Goddess of the Week: A guide and contents

Edward Burne-Jones (1833–1898), The Feast of Peleus (1872-81), oil on canvas, 36.9 x 109.9 cm, Birmingham Museum and Art Gallery, Birmingham, England. Wikimedia Commons.

This article draws a close to my series of articles looking at different deities in paintings. Here I provide a succinct summary and links to individual articles in the series. Goddesses are listed by their name in alphabetical order, including their best-known synonyms in classical Greek and Roman pantheons. I hope you find this a useful identification guide. A matching guide to gods is here.

Aphrodite – see Venus

Artemis (the Huntress) – see Diana

Athena – see Minerva

Aurora (the dawn), Greek Eos. Rises each morning at the edge of the sea to the east, with her rosy fingers, throws open the gates of heaven so enabling the sun to rise. Elaborate myth of her relationship with Cephalus, whom she abducted.
Eos (Aurora), the dawn

Bellona (war), Greek Enyo. Roman goddess of war, concerned with sacking and destruction of cities like Troy. Attributes a warrior’s helmet and a torch for setting alight to buildings. May be confused with Minerva.
Bellona (Enyo), War

Ceres (the harvest), Greek Demeter. Associated with agriculture, food production, the summer, and fertility. Sometimes assumes the role of peace (Pax). Attributes sheaves of wheat, bread, suckling infants, sometimes also associated with the Spring and Flora, daughter Persephone, and a cornucopia. Elaborate myth with abduction of Persephone by Hades, also attempted murder of Triptolemus and development of wheat.
Demeter (Ceres)

The Charites – see the Graces

Chloris (the Spring) – see Flora

Cybele (Mother of the Gods) – see Magna Mater

Demeter (the harvest) – see Ceres

Arturo Michelena (1863–1898), Diana the Huntress (1896), oil on canvas, 351 x 296 cm, Residencia Presidencial La Casona, Caracas, Venezuela. Wikimedia Commons.

Diana (the Huntress), Greek Artemis. Twin sister of Apollo and daughter of Latona. Goddess of hunting, wild places and animals, the Moon, and chastity. Requires her many women followers to be chaste too. Despite that, associated with childbirth and fecundity and may have multiple breasts. Attributes a hunting bow and arrows, crescent moon normally worn in a coronet or tiara, also deer and the cypress tree. Roman associations in a triple deity with Luna (Moon) and Hecate. Several popular myths, including Actaeon who accidentally saw her bathing in the nude, was transformed into a stag and killed by his own hunting dogs.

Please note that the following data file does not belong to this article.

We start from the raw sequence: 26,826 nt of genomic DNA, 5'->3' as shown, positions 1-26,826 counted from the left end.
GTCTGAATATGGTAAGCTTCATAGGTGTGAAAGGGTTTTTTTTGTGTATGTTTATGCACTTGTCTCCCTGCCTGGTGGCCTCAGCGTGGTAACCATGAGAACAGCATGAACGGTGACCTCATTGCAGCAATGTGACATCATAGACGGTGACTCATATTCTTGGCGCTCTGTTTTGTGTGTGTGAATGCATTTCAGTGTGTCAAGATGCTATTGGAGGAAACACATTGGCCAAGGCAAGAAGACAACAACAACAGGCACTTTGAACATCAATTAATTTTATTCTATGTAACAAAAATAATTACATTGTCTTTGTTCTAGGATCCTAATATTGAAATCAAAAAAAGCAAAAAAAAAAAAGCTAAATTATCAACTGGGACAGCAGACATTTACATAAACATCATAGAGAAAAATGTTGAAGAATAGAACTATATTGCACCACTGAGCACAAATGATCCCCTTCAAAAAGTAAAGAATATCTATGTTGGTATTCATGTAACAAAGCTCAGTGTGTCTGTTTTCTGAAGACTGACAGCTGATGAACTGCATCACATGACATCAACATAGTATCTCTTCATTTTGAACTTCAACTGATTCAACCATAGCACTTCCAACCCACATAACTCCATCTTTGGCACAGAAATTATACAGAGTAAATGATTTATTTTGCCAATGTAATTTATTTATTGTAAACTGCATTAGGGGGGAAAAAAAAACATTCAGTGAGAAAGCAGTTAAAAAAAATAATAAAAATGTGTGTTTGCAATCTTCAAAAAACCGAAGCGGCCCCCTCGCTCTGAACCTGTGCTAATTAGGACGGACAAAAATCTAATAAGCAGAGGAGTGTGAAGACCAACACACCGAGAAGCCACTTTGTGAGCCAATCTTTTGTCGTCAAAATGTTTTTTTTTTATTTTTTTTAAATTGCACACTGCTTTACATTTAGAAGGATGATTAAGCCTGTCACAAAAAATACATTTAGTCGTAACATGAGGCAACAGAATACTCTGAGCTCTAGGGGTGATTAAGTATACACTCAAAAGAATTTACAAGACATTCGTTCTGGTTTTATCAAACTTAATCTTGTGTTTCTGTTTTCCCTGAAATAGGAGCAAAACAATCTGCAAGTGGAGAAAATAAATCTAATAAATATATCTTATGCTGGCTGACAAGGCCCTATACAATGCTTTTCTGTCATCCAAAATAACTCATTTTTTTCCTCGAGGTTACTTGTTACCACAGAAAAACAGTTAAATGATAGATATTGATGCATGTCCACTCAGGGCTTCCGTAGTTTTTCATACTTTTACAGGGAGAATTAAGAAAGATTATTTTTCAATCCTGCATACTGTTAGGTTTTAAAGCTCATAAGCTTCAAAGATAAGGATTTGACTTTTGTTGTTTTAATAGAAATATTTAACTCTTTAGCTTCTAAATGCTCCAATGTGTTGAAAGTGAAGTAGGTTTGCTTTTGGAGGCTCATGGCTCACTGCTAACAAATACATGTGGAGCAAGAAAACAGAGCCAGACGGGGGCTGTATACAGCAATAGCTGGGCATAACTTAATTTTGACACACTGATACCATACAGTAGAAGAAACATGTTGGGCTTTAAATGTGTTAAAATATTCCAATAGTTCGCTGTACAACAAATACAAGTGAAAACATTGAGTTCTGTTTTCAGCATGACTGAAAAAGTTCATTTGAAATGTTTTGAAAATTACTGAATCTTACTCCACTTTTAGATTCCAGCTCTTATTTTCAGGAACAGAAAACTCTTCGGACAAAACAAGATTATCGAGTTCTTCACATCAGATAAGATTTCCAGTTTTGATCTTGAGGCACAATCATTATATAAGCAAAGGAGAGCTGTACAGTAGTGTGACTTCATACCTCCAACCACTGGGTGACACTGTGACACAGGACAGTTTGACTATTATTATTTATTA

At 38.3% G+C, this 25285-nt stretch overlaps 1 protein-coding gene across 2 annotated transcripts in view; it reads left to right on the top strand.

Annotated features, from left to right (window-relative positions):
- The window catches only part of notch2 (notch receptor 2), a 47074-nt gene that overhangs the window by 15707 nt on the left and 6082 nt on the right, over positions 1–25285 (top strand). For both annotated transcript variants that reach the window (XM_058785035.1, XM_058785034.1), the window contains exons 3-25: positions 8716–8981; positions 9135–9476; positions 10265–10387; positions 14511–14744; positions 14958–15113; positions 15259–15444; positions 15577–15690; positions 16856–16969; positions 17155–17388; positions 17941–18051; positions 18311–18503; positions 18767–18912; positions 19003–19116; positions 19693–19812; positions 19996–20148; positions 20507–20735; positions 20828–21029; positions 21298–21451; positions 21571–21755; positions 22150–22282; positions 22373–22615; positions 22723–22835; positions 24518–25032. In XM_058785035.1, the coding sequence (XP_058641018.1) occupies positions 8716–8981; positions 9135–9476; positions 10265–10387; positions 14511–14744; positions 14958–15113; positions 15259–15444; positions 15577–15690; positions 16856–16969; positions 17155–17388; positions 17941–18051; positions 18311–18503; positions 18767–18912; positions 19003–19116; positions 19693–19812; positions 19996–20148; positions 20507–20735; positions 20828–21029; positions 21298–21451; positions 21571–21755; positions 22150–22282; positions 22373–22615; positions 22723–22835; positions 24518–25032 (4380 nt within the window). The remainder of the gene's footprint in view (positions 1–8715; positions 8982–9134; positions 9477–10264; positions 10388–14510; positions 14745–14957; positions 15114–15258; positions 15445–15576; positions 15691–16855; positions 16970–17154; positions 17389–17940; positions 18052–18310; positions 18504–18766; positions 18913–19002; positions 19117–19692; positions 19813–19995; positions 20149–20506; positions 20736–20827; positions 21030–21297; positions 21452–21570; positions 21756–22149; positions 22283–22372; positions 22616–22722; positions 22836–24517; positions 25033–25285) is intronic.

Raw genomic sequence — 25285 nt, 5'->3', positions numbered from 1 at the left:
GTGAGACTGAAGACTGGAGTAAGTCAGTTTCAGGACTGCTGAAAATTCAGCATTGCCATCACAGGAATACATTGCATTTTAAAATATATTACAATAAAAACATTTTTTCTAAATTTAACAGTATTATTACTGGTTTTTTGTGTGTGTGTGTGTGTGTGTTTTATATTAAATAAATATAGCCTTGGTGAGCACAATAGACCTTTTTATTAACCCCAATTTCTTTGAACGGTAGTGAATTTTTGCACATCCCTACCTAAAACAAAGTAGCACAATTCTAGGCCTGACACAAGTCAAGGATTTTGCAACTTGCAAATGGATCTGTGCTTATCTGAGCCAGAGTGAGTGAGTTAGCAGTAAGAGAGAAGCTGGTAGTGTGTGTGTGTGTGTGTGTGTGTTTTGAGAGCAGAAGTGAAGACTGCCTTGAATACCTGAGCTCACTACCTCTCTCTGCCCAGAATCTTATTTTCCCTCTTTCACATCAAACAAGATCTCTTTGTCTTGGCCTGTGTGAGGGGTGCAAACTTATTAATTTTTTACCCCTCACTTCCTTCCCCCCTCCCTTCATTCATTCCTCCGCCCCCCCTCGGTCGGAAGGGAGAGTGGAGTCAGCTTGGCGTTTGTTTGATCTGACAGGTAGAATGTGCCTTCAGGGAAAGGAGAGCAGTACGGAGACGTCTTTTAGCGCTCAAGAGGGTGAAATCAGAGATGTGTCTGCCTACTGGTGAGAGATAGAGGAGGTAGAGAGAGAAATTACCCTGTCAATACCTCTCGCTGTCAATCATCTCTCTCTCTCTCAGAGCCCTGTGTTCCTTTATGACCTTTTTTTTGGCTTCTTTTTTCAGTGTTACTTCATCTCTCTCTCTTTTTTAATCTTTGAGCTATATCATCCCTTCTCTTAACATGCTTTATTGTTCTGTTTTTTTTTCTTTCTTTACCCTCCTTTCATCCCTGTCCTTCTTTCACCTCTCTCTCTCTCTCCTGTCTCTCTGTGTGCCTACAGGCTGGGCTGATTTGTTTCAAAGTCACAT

Artemis (Diana)

Dies (the day) – see Hemera

Echo, Oread nymph asked by Juno to keep an eye on her husband Jupiter. Despite her chattering, refused to tell Juno all, so was cursed to speak only as an acoustic echo of what is said to her. Fell in love with Narcissus, so associated with that flower after his death.
Echo and Narcissus

Enyo (war) – see Bellona

Eos (the dawn) – see Aurora

Erinyes (the Furies) – see Furies

Eris (strife and Discord). Omitted from the guest list of the wedding of Peleus and Thetis, so gave a golden apple from the Garden of the Hesperides as a prize for the Judgement of Paris. Usually seen flying, perhaps throwing the golden apple down. Normally ugly or disfigured.
Eris (discord)

Paul Thumann (1834–1908), The Three Fates (c 1880), oil on canvas, dimensions not known, location not known. Wikimedia Commons.

The Fates, Greek Moirai, Roman Fatae or Parcae. Clotho, who spins the thread of life, Lachesis, who allots a length to each person with a measuring rod, and Atropos, who cuts each length using traditional shears. Three sisters invariably seen together, although Atropos may be oldest in appearance. They allocate each mortal the length of their life. Often seen with Father Time.
The Fates

Sandro Botticelli (Alessandro di Mariano di Vanni Filipepi), Primavera (Spring) (detail) (c 1482), tempera on panel, 202 x 314 cm, Galleria degli Uffizi, Florence. Wikimedia Commons.
Sandro Botticelli (Alessandro di Mariano di Vanni Filipepi), Primavera (Spring) (detail) (c 1482), tempera on panel, 202 x 314 cm, Galleria degli Uffizi, Florence. Wikimedia Commons.

Flora (the Spring), Greek Chloris. Raped by Zephyrus (west wind) then married to him and transformed from nymph to goddess. Associated with spring flowers, plant growth and fertility.
Chloris (Flora), transformation
Chloris (Flora), Spring